In a lot of ways, the music supply industry hasn’t caught up to the zero-waste movement: most things you buy come packaged in plastic or have excessive packaging to protect fragile instruments. There’s also often overconsumption among musicians in the pursuit of always having the latest, shiniest new gadget.
Additionally, certain necessary parts of being a working musician, like frequent driving, don’t have obvious sustainable alternatives. Remember, it’s not about being perfect: it’s about doing your best. Place extra emphasis on your, since not all of the tips below may be accessible to everyone. Some people may be limited by financial restrictions, for musicians have been hit especially hard by the pandemic. Other limitations may include ability, living situation, or access to technology. With that in mind, here are 7 ways to be a more eco-friendly musician.
1. Carpool or Take Public Transportation
If you’re lucky enough to have in-person gigs, it’s a good idea to take public transportation to the venue if your equipment allows for it (we’re looking at you, singers and horn players). Otherwise, carpooling is a good option for you gear-heavy folks for reducing your carbon footprint. Plus, it’s easier to find parking when there’s only one car to park! So invite as many of your friends that will fit in the car with you to see the show.
2. Ditch the Hard Copies
How many times have you been sent the “final” version of the sheet music, printed it out, and had it ready for rehearsal only to have the “FINAL final” version sent out the next day? If you can make the investment, using a tablet to read PDFs of music not only means you’ll always have the right version on hand, but it’s also music-stand-friendly and saves paper. If now is not the right time for you to invest in a tablet, consider saving old charts to practice with or reuse as a fun and recyclable alternative to wrapping paper.
3. Keep Your Gear Organized and Take Care of It
Taking good care of your gear is the best way to avoid buying replacements and backups that you don’t need. The most sustainable gear you can use is the gear you already have, so have fun with it and create an organization system to help you keep track of where everything is.
In a similar vein, find a way to store your inventory to help your gear last longer. Avoid storing wooden and metal items in wet or humid areas, or storing fragile items in high-traffic areas where they are likely to be knocked over or stepped on. Learn to wrap your cables correctly so they don’t get pulled or bend and prematurely break. Keep your gear clean with the appropriate cleaning tools and make repairs early on when possible.
4. Be intentional with Your Purchases
If you’re considering expanding your gear collection, think about if you really need the new item you’re seeking. Are you buying it because it’s shiny, new, and everyone else is buying one? Or are you buying it because it will serve as an essential tool in helping you make the kind of music you want to make? Being intentional with your acquisitions helps limit purchases to things you actually love and will use.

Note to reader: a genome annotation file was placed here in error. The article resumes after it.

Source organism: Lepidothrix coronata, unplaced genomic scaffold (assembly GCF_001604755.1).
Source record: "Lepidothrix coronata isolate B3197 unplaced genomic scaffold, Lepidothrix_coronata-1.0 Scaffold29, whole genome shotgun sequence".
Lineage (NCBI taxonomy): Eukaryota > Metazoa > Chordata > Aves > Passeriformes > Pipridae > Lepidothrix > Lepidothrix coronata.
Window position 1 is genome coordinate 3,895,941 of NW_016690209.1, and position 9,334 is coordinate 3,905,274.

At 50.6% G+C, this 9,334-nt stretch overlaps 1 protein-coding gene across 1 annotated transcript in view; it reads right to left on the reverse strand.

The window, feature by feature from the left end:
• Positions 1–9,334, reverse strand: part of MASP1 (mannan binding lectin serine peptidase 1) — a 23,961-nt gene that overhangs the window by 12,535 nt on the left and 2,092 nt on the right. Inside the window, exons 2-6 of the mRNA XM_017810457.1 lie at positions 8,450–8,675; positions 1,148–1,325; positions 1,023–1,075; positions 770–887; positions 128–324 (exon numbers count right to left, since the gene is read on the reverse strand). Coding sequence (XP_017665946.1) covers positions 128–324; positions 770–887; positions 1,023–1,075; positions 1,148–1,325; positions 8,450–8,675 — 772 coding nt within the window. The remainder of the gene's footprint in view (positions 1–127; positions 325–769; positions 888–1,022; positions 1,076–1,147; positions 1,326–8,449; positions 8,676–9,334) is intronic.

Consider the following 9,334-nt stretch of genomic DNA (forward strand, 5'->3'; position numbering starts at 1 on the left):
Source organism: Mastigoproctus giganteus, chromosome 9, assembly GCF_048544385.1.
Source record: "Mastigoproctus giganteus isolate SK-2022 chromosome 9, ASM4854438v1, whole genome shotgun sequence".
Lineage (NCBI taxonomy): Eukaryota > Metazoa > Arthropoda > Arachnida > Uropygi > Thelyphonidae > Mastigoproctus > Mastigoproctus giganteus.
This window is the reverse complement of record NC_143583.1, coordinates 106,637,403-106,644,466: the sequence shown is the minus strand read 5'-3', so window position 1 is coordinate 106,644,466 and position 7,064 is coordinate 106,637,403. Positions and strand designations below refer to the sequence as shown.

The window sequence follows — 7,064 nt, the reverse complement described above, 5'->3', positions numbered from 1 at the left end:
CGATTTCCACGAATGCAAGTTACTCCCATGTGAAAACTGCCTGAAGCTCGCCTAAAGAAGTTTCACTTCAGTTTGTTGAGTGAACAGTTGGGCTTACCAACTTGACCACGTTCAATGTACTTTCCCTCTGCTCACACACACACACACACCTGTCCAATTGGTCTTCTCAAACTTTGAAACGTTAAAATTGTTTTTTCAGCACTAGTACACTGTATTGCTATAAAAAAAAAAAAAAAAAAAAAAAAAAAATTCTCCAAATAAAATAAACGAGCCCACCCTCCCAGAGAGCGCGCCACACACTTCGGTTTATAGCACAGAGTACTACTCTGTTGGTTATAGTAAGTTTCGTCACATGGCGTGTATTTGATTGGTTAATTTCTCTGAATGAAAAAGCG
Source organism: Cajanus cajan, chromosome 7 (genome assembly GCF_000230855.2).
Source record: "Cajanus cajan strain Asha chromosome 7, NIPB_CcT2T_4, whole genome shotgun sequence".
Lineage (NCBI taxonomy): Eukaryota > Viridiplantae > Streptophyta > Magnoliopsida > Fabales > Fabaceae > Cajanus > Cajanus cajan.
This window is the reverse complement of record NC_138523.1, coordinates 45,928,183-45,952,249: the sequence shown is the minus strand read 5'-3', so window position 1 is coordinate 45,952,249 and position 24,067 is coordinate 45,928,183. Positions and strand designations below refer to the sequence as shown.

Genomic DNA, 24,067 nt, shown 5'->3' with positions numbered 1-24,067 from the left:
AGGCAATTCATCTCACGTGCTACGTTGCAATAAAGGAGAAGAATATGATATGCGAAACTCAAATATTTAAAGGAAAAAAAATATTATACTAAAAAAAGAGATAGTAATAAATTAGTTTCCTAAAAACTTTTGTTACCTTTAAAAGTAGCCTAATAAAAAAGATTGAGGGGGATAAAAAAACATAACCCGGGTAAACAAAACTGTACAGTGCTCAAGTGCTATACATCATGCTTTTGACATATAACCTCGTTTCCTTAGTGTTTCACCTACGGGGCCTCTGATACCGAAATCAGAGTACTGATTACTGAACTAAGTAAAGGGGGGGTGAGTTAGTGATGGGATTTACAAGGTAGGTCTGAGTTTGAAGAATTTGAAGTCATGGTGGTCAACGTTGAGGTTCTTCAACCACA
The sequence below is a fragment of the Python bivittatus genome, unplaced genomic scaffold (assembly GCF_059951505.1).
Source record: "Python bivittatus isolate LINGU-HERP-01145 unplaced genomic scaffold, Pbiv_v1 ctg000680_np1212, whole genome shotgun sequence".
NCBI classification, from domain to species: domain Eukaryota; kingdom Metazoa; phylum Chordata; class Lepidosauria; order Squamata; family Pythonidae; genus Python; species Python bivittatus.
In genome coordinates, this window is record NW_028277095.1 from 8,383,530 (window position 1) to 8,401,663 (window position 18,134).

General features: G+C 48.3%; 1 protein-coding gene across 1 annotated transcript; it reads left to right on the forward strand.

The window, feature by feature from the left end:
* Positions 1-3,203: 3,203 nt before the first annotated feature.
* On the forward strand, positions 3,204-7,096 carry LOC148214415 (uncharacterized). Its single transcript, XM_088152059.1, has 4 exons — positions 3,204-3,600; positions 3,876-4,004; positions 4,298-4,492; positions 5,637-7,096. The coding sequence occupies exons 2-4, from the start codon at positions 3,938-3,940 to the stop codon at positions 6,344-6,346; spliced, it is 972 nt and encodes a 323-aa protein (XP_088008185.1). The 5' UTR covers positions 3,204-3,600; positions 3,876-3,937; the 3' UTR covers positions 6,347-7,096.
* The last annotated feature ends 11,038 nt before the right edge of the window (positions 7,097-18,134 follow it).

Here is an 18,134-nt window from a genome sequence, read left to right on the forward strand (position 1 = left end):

5. Buy Your Gear Secondhand
Every type of gear is different, but consider looking into secondhand gear for your next purchase. If you’re lucky enough to find gear that has been discontinued, it can be really interesting and give you a new sound quality to experiment with. This is especially true for woodwind and brass instruments, which were often made by true craft-masters. You can also find gear like pedals, cymbals, and cases that work just as well as their new counterparts for a significant discount.
You can find secondhand gear at your local brick and mortar music store. Craigslist is also a good resource: just be sure to meet up in public and examine your purchase before paying to avoid scams.
6. Unload your Unwanted Gear in a Local Trade-in Group
Have a lot of gear you don’t use anymore or gear that needs replacement parts? Check Facebook for a gear trade-in group. There, you’ll meet other musicians looking for your gently used gear or people who want your non-functioning gear for parts. It’s a great way to keep electronic waste out of the landfill and give functional gear a new life. Depending on the rules of the group and the condition of your gear, you may even be able to make a little money selling your gear in the group instead of simply trading.
Don’t have a gear trade-in group in your area yet? Start one! Get a small group of your musician friends to help you administer the group online and set group policies together. Then, spread the word.
7. Find your local e-waste drop off
For gear that is truly broken or unusable, the best way to dispose of it is through an electronic waste recycling program. Check your city/town’s Department of Sanitation or Department of Public Works website to see if there is a local e-waste recycling program. If not, Best Buy, Apple, and other retailers have drop-off programs that accept certain items.